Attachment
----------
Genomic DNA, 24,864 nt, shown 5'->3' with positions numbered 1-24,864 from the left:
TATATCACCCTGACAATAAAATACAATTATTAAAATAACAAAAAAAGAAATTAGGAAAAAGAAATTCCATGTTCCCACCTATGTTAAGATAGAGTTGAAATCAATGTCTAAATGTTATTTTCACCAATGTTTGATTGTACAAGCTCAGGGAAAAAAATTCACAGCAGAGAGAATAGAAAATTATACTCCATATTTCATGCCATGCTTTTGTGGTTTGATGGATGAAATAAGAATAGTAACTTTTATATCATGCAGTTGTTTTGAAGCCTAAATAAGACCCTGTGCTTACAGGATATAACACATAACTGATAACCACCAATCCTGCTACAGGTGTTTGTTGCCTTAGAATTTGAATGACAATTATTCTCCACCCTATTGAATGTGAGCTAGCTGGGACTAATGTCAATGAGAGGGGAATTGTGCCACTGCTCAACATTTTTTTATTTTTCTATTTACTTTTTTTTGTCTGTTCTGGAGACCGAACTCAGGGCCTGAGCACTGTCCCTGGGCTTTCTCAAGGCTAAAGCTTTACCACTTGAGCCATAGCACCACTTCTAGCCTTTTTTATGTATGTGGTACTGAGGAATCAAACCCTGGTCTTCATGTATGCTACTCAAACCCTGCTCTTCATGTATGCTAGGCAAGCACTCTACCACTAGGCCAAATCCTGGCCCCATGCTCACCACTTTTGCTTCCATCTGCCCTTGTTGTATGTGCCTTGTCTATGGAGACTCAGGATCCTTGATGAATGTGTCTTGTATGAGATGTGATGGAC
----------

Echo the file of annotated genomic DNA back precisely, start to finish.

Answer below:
Genomic DNA, 24,864 nt, shown 5'->3' with positions numbered 1-24,864 from the left:
TATATCACCCTGACAATAAAATACAATTATTAAAATAACAAAAAAAGAAATTAGGAAAAAGAAATTCCATGTTCCCACCTATGTTAAGATAGAGTTGAAATCAATGTCTAAATGTTATTTTCACCAATGTTTGATTGTACAAGCTCAGGGAAAAAAATTCACAGCAGAGAGAATAGAAAATTATACTCCATATTTCATGCCATGCTTTTGTGGTTTGATGGATGAAATAAGAATAGTAACTTTTATATCATGCAGTTGTTTTGAAGCCTAAATAAGACCCTGTGCTTACAGGATATAACACATAACTGATAACCACCAATCCTGCTACAGGTGTTTGTTGCCTTAGAATTTGAATGACAATTATTCTCCACCCTATTGAATGTGAGCTAGCTGGGACTAATGTCAATGAGAGGGGAATTGTGCCACTGCTCAACATTTTTTTATTTTTCTATTTACTTTTTTTTGTCTGTTCTGGAGACCGAACTCAGGGCCTGAGCACTGTCCCTGGGCTTTCTCAAGGCTAAAGCTTTACCACTTGAGCCATAGCACCACTTCTAGCCTTTTTTATGTATGTGGTACTGAGGAATCAAACCCTGGTCTTCATGTATGCTACTCAAACCCTGCTCTTCATGTATGCTAGGCAAGCACTCTACCACTAGGCCAAATCCTGGCCCCATGCTCACCACTTTTGCTTCCATCTGCCCTTGTTGTATGTGCCTTGTCTATGGAGACTCAGGATCCTTGATGAATGTGTCTTGTATGAGATGTGATGGAC